I pulled out the high-dollar words for today’s title, didn’t I?
If you are homeschooling a child with executive function struggles, today’s post is for you. Executive function is something we’ve talked about before with ADHD and autism. Executive function refers to a whole set of skills that are relevant to how well you use your brain to accomplish tasks. If you experience ADHD or autism, you may have more trouble than is typical getting your brain to do a certain task, and you may need to spend time training your brain to be better at executive functioning.
What is Metacognition?
Today’s topic is metacognition. Metacognition is all about how well you coordinate the efforts that different parts of your brain are making. That sounds complicated, right? Let’s do an example.
Let’s say you were told you had to use a new recipe to make a batch of cookies. Metacognition would kick in to remind you what the steps were the last time you made cookies. Then, you will think about how you probably need to preheat the oven first and find both the cookie pans and the mixing bowl to use. Your brain realizes these will be necessary even before you read the recipe.
Metacognition also can kick in and remind you that the last time you made cookies, you made mistakes. Perhaps you left out an ingredient. In that case, your brain will remind you to triple-check the recipe, especially for that salt you forgot last time. In this way, your brain starts troubleshooting before you even get started.
When you do read through the recipe, metacognition will kick in and help you remember if you have ever made cookies like this before. It will make connections like “Oh, this recipe for oatmeal raisin cookies is a lot like the one I use for oatmeal chocolate chip cookies.” That additional connection will again trigger memories of things that have gone well or poorly in the past. You might even decide to tweak the recipe you are reading to be more like the one you are used to.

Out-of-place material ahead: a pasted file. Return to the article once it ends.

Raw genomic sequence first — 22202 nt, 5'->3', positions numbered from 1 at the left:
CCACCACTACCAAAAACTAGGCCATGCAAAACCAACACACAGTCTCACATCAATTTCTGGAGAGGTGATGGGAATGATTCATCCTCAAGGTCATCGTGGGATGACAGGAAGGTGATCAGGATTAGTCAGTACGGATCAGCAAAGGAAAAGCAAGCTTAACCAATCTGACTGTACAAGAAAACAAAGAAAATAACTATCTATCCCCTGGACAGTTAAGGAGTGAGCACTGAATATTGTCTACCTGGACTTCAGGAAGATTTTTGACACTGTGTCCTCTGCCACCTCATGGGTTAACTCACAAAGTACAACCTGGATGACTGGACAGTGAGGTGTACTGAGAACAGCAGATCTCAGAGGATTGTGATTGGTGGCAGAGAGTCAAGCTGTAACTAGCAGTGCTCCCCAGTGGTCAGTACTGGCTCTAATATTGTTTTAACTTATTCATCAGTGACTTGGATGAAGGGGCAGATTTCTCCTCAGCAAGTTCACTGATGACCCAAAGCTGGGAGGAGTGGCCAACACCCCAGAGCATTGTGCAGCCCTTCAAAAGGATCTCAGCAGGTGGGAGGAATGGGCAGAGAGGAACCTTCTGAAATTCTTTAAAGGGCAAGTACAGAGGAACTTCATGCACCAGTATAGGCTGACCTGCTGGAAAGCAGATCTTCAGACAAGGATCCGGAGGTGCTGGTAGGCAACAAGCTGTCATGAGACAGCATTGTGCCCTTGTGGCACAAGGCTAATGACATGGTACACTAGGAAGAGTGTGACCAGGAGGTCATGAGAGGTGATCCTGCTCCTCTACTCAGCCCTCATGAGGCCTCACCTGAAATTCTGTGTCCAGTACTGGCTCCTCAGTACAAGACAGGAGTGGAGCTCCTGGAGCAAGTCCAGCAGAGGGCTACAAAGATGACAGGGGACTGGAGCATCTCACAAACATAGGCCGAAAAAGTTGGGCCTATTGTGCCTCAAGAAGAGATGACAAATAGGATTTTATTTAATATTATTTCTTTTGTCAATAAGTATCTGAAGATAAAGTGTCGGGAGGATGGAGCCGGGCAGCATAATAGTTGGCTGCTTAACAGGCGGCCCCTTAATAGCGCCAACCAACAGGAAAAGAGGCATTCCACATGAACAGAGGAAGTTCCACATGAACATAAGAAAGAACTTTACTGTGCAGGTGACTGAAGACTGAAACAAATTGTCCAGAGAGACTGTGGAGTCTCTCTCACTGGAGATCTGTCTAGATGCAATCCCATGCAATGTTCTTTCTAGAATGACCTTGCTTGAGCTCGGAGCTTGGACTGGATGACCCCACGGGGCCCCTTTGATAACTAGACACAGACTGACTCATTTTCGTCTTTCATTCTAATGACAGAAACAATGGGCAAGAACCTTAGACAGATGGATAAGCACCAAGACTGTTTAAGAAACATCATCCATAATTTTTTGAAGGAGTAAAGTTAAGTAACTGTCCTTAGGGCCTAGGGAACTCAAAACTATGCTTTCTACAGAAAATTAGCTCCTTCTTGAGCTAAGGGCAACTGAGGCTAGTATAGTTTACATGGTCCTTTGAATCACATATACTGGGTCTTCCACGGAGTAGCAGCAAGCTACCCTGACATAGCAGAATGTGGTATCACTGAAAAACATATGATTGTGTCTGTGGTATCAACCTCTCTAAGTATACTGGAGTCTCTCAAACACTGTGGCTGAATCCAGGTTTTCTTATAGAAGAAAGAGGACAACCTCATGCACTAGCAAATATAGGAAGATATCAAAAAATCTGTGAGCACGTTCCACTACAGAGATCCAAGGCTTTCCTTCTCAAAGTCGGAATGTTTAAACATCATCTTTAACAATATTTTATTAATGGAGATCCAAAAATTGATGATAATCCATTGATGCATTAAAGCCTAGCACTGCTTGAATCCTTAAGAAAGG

It also gives you a reference to problem solve if the new recipe doesn’t include important information. You can remember what temperature you baked cookies at before or how many cookies this much dough made last time. If you didn’t remember, metacognition can remind you to go look in a cookbook you own to compare recipes to make an educated guess at the right way to make these cookies.
That is a whole lot of brain power going into making cookies, isn’t it? For most of us, we do all of that without thinking about it. However, your child may not be able to do all that. And it probably isn’t coming up in the kitchen with cookies, it probably is happening with schoolwork. We generally don’t expect kids to remember how to make cookies, but we expect them to remember and understand schoolwork. Which is strange. One comes with the obvious short-term reward of cookies and the other has the much less intriguing reward of finishing your math lesson.
Strengthening your Metacognition Muscles
Now, let’s talk about how we can help our kids develop these skills, especially with schoolwork.
First, if you have done a task like cooking, cleaning, or artwork with your child in the past, it can be helpful to read through all those tasks I said required metacognition and consider how to prompt your child for the activity. It isn’t that your child’s brain can’t do those tasks (usually) it is that they can’t do it on their own.
So, let’s pretend you have made cookies together before and are going to bake cookies today. Before reading the recipe together, ask your child, “What do you think we will need?” and tell them to “Go get out those things.” Yes, your child may get out extra items, but you can always put them away later. Actually, having your child help put away what they didn’t need can help them make brain connections about what they did and didn’t use while making cookies. However, don’t jump to that step. First, make the cookies and just try to leave on the table what you don’t need so it can be put away clean when you are done.
Having your child work on remembering how they made cookies before and finding the tools or ingredients needed helps their brain make that connection. Often kids at this point will say, “I don’t know.” So, prompt them some. “What did we mix up the batter in last time? Can you find that?” Is much better than just telling them to get a bowl. “We will need something to bake them on, can you find something?” Is also better than just getting out the cookie sheets for them. We are building brain connections between a previous task and a new one. That is an important skill to have.